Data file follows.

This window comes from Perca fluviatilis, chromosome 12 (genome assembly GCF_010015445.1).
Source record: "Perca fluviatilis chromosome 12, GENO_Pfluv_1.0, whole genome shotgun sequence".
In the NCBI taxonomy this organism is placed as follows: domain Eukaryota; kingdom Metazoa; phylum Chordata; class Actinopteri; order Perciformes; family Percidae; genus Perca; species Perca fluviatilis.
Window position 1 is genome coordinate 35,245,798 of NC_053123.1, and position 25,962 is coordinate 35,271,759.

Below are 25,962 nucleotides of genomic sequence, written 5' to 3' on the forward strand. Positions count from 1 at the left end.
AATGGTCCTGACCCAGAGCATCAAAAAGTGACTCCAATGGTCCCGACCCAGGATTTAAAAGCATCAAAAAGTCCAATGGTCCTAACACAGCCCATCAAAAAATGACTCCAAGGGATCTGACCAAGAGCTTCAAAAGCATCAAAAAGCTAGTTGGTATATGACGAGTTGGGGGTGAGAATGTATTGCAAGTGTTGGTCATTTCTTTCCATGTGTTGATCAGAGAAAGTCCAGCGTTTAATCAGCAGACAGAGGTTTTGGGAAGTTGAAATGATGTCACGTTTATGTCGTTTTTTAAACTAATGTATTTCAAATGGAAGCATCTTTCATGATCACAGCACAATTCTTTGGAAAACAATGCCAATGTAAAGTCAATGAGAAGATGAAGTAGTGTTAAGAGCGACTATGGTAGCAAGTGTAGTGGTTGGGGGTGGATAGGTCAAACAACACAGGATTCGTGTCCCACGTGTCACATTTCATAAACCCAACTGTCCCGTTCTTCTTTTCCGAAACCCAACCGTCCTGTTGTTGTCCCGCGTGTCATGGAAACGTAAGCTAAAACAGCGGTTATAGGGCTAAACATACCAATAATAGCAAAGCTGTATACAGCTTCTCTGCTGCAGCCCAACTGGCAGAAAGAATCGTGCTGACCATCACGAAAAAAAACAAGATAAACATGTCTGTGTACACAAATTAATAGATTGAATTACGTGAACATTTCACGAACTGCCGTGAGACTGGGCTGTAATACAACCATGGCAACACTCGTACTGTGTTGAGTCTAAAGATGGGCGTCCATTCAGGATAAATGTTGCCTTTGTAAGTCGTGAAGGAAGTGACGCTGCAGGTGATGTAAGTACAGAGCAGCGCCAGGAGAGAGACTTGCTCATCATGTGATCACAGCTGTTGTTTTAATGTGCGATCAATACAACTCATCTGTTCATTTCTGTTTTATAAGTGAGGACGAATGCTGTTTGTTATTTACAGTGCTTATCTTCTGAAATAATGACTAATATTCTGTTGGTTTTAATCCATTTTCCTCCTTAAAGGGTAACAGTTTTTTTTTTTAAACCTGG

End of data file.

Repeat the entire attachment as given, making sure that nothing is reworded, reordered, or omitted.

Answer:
This window comes from Perca fluviatilis, chromosome 12 (genome assembly GCF_010015445.1).
Source record: "Perca fluviatilis chromosome 12, GENO_Pfluv_1.0, whole genome shotgun sequence".
In the NCBI taxonomy this organism is placed as follows: domain Eukaryota; kingdom Metazoa; phylum Chordata; class Actinopteri; order Perciformes; family Percidae; genus Perca; species Perca fluviatilis.
Window position 1 is genome coordinate 35,245,798 of NC_053123.1, and position 25,962 is coordinate 35,271,759.

Below are 25,962 nucleotides of genomic sequence, written 5' to 3' on the forward strand. Positions count from 1 at the left end.
AATGGTCCTGACCCAGAGCATCAAAAAGTGACTCCAATGGTCCCGACCCAGGATTTAAAAGCATCAAAAAGTCCAATGGTCCTAACACAGCCCATCAAAAAATGACTCCAAGGGATCTGACCAAGAGCTTCAAAAGCATCAAAAAGCTAGTTGGTATATGACGAGTTGGGGGTGAGAATGTATTGCAAGTGTTGGTCATTTCTTTCCATGTGTTGATCAGAGAAAGTCCAGCGTTTAATCAGCAGACAGAGGTTTTGGGAAGTTGAAATGATGTCACGTTTATGTCGTTTTTTAAACTAATGTATTTCAAATGGAAGCATCTTTCATGATCACAGCACAATTCTTTGGAAAACAATGCCAATGTAAAGTCAATGAGAAGATGAAGTAGTGTTAAGAGCGACTATGGTAGCAAGTGTAGTGGTTGGGGGTGGATAGGTCAAACAACACAGGATTCGTGTCCCACGTGTCACATTTCATAAACCCAACTGTCCCGTTCTTCTTTTCCGAAACCCAACCGTCCTGTTGTTGTCCCGCGTGTCATGGAAACGTAAGCTAAAACAGCGGTTATAGGGCTAAACATACCAATAATAGCAAAGCTGTATACAGCTTCTCTGCTGCAGCCCAACTGGCAGAAAGAATCGTGCTGACCATCACGAAAAAAAACAAGATAAACATGTCTGTGTACACAAATTAATAGATTGAATTACGTGAACATTTCACGAACTGCCGTGAGACTGGGCTGTAATACAACCATGGCAACACTCGTACTGTGTTGAGTCTAAAGATGGGCGTCCATTCAGGATAAATGTTGCCTTTGTAAGTCGTGAAGGAAGTGACGCTGCAGGTGATGTAAGTACAGAGCAGCGCCAGGAGAGAGACTTGCTCATCATGTGATCACAGCTGTTGTTTTAATGTGCGATCAATACAACTCATCTGTTCATTTCTGTTTTATAAGTGAGGACGAATGCTGTTTGTTATTTACAGTGCTTATCTTCTGAAATAATGACTAATATTCTGTTGGTTTTAATCCATTTTCCTCCTTAAAGGGTAACAGTTTTTTTTTTTAAACCTGG